FICOM does not regulate the Insurance Corporation of B.C., which is itself a Crown corporation. ICBC has a legislated monopoly for universal compulsory auto insurance in B.C. under the regulatory supervision of the BC Utilities Commission. ICBC and private insurance companies offer optional auto insurance.
The Insurance Council of B.C. is the licensing and disciplinary body for insurance brokerages, as well as for individuals who work as salespersons, brokers, agents and adjusters. Visit the Council's website to find out if a certain individual or company is licensed to operate and whether there are any restrictions on that licence.
The Insurance Brokers Association of B.C. (IBABC) is the trade association of property and casualty insurance brokerages in B.C. It is the main provider of pre-licensing and mandatory continuing education for brokers. IBABC is the 'voice' of the insurance brokerage industry in B.C. and represents the interests of its members and consumers to government and to industry stakeholders. Membership is voluntary, and about 85% of the insurance brokerages in B.C. are members of the IBABC.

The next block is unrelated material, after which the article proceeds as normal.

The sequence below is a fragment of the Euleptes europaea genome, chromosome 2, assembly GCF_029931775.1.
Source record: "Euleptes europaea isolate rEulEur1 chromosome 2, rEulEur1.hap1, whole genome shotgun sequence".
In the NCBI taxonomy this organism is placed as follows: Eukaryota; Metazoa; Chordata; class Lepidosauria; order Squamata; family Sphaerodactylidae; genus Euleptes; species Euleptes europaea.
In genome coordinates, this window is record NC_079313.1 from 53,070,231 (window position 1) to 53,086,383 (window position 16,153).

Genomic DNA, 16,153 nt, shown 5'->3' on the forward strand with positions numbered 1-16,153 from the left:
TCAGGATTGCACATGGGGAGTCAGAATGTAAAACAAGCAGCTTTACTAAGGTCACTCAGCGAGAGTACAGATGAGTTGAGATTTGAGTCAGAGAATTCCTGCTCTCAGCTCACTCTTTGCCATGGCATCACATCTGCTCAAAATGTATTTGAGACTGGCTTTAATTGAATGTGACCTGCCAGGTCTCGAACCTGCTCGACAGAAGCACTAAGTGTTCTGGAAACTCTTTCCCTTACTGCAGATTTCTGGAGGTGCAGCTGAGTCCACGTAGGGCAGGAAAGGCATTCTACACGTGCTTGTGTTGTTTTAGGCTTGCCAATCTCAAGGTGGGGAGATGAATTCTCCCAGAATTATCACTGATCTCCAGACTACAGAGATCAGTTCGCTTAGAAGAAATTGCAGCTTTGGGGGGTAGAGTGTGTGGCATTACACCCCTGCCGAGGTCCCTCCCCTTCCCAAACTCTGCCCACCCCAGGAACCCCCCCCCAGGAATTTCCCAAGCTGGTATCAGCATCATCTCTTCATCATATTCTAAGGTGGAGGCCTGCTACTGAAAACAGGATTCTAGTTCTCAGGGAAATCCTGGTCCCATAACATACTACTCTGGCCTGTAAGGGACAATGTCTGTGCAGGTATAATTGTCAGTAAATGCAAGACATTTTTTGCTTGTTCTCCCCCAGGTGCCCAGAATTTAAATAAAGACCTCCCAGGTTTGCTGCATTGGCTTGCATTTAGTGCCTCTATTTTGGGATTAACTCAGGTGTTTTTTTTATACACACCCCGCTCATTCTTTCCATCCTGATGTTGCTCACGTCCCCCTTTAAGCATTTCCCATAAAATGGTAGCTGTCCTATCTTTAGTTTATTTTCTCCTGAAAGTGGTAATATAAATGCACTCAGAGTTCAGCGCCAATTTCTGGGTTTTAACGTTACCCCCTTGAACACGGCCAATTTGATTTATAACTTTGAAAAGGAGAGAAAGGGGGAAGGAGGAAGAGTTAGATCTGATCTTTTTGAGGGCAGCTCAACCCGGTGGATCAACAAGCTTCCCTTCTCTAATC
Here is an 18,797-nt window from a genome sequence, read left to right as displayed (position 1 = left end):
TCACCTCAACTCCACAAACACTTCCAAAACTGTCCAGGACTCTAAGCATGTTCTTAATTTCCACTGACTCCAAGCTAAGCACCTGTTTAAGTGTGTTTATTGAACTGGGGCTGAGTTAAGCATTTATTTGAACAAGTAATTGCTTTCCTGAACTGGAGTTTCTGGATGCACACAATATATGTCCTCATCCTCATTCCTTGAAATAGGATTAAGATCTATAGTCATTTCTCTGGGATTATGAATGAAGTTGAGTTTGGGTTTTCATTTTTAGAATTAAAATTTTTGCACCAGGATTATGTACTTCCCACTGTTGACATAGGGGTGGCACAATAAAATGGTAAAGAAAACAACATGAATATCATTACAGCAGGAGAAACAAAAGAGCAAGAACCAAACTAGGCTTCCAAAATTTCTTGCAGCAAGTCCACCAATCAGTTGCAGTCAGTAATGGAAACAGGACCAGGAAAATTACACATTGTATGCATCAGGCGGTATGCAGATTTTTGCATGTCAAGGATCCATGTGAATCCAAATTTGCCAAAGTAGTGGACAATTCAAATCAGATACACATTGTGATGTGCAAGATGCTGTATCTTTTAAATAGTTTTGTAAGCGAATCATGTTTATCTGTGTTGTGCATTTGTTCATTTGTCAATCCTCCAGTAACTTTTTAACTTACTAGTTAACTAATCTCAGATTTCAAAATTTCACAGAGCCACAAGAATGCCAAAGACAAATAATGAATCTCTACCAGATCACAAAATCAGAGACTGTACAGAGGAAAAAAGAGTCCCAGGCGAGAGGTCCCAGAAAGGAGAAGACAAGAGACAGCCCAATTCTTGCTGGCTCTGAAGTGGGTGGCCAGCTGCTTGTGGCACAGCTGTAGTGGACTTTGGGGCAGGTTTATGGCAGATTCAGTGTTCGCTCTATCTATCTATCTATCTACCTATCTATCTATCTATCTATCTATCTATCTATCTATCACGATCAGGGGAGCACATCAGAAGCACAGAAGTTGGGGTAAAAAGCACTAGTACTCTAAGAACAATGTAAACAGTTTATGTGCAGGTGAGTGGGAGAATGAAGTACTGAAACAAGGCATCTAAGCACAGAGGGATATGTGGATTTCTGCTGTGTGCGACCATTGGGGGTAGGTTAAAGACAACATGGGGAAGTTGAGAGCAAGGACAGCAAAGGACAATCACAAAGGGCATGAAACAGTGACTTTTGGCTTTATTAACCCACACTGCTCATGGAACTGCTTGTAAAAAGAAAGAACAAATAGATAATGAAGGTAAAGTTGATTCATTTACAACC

The federal Bank Act restricts the market conduct in how insurance is sold. Banks are permitted to sell certain authorized types of insurance such as creditors' insurance or mortgage insurance, and are allowed to promote those products. Banks are allowed to own insurance companies or brokerages that operate in separate and distinct premises from bank branches, but banks are prohibited from selling or promoting unauthorized types of insurance from their retail branches.
These prohibitions make it possible for consumers to access insurance products and service from professionals for whom insurance is their primary, and often only, line of business. That access to unbiased expert advice helps Canadians better manage their risk and ultimately prosper.
All persons engaged in the sale of insurance must pass a pre-licensing exam and police clearance. Once licensed they must adhere to the Insurance Council of B.C.'s Code of Conduct. The Council will investigate legitimate complaints about the conduct of a licensee under its jurisdiction.